Of course, one post isn't enough to tell you about Melbourne. It would be unfair, since I've spent so many on Sydney. If my previous post has made you curious, make sure to read on, because there are still many things left unsaid.
One of the things I've seen more than anything else is probably the Queen Victoria Market. My hostel, YHA Metro is only 5 minutes away from it. It is quite a reasonable hostel for its price. There is a public kitchen which you can make use of if you've done your grocery shopping at the supermarket which is only a 10-minute walking distance. Each floor also has a shared wash room (one for males, another for females), which is definitely cleaner than I expected it to be. For 29 dollars a night you will stay in a room consisting of 8 beds. If you are willing to pay more, you can get a room with less roommates.
YHA Central could've been my other option, as it is closer to the centre of Melbourne but a little bit more expensive. YHA Metro is about 45 minutes walking from the centre, which is obviously a downside. However, the Queen Victoria Market which I mentioned before is part of the free tram zone, so within 10-15 minutes you will still find yourself at Flinders Street. And believe me when I say it's much fun living near the Queen Victoria Markets, as I went there each morning for my after-breakfast snack: a warm bread/pie-like good called 'Borek' which is about 20 cm in length for only 3 dollars. It is filled with either lamb, spinach and cheese or potatoes. Be sure to try it out because I was very sad on Wednesday morning when I realised that the markets are closed on both Mondays and Wednesdays. Here I was truly looking forward to another potato Bourke, which has been my favourite those few days.
When you're at the markets it will remind you of Sydney's Paddy's Market straight away, due to its clothes and souvenirs. However, it is more spacious and there are a few more original stalls which make the Victoria Markets more distinctive. For sure, arts and crafts never leaves this city:
|These are wax candles but I had to touch it to make sure the whipped cream was not real.|
|This is the kind of stall that makes me happy, not the fake designer handbags or cheap underwear.|
|Hand-crafted, scented flower soaps. Quite sadly, I do not have a better picture, and I am aware that I should work on my camera skills. If you're really interested, take a look here to see the flowers up-close.|
|The State Library definitely seems to attract much attention on a sunny spring-day.|
|But inside you will find the truly concentrated ones.|
Close to the State Library is where you'll find RMIT, a university I could've chosen if I hadn't gone to UNSW. I just couldn't help but take a look, if only to compare the atmospheres. RMIT is much different from UNSW because it does not really have a campus which keeps the students in one place. The faculties of RMIT are still clustered within one area, but they are part of the city, it is not secluded. To go from one building to another you will not walk with just a stream of students, but also whoever else that happens to be passing by because the buildings are in the middle of the city. They surely attract more attention than UNSW, but I think I prefer the safety of being inside a campus. I guess this is also the reason why I preferred Amsterdam's VU over UVA, or why I feel so at home at TU Delft.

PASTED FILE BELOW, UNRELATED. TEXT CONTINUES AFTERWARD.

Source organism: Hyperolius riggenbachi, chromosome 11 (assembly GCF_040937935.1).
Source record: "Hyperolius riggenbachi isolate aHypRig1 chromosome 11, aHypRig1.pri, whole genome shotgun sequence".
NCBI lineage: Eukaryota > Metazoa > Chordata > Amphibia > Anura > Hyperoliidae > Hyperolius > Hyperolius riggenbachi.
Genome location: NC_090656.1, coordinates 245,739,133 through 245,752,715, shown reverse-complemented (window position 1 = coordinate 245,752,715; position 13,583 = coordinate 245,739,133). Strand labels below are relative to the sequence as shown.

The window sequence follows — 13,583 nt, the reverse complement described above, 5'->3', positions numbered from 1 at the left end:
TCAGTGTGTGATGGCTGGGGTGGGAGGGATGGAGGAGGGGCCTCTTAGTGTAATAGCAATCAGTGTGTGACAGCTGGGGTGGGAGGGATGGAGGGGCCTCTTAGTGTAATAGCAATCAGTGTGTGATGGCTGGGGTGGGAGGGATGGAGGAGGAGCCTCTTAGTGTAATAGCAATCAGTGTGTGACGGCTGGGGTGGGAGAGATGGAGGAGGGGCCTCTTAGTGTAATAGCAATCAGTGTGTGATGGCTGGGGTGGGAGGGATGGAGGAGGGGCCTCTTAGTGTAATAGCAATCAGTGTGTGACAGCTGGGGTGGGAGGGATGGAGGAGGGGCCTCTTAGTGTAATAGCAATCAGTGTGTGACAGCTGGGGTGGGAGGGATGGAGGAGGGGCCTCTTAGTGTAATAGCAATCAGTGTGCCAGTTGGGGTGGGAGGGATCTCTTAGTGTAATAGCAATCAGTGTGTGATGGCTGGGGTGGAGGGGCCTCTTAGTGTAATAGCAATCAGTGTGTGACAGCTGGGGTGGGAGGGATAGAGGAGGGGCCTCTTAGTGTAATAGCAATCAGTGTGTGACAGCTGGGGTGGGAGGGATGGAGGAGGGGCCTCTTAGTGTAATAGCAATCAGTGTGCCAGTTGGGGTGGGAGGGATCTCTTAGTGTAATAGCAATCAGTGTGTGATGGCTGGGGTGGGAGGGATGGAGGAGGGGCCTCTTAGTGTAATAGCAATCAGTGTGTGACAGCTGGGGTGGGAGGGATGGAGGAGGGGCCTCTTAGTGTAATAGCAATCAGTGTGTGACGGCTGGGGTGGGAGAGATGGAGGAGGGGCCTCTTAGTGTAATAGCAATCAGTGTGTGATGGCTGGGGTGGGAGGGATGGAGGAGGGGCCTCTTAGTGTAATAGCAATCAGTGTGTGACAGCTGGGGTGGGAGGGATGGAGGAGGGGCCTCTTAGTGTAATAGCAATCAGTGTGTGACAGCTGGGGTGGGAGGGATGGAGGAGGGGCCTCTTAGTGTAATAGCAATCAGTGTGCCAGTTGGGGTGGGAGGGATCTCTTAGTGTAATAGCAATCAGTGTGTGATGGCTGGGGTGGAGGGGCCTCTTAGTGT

|This building in itself is probably already great advertising for RMIT. To me, its design could fit perfectly in Rotterdam.|
|I am not sure what those green blobs are supposed to mean but they definitely attract attention.|
Another building worth noting is the parliament building. There are free tours which guide you into the very rooms which politicians use each day, and you'll learn a bit about the Australian political system too. It's a short tour but it's worth it, if only to see the richness of its interior architecture. In front of the entrance you will find a notice board with times at which the tours are given. Just stand in line and get in touch with gold, because the walls are decorated with real gold as a result of the gold rush in Victoria's past.
|Melbourne's Parliament Building, of course classically tinted. Get here by taking the free City Circle Tram.|
|Some sneak-peaks of what you'll see inside of this building.|
Melbourne is not just arts and buildings, though. If in need of some rest, you will find solace in the many gardens which will still have some hidden beauties. Go there, snap some pictures of sculptures, feed ducks, pretend to be an artist that's deep in thought while holding a Moleskine, or sleep in the sun. The environment is well-tended and serene, probably not as exciting as wandering through the city but it's nice enough for your photo album:
|The greener pastures of Melbourne: the Royal Botanic Gardens.|
While you're at the Royal Botanic Gardens, it doesn't take much foot-work to get to the Shrine of Remembrance as well. You might choose to just climb up the stairs and enjoy the view of this War Memorial, or go inside for a small fee, ticking it off your list of the many museums in Melbourne. At 5 pm, when the shrine closes, a small flag ceremony will take place. This means that the sound of a trumpet will echo through the area as the Australian flag is taken down from its pole.
|The Shrine of Remembrance.|
I believe that's enough for today. It's been about five hours and I'm still writing, man I'm on a roll. This is the last post about Melbourne as a city, but I plan to do at least three more featuring the Melbourne Fringe Festival performances I went to, two more about the Wildlife tour and one more about Melbourne's graffiti. So stay tuned!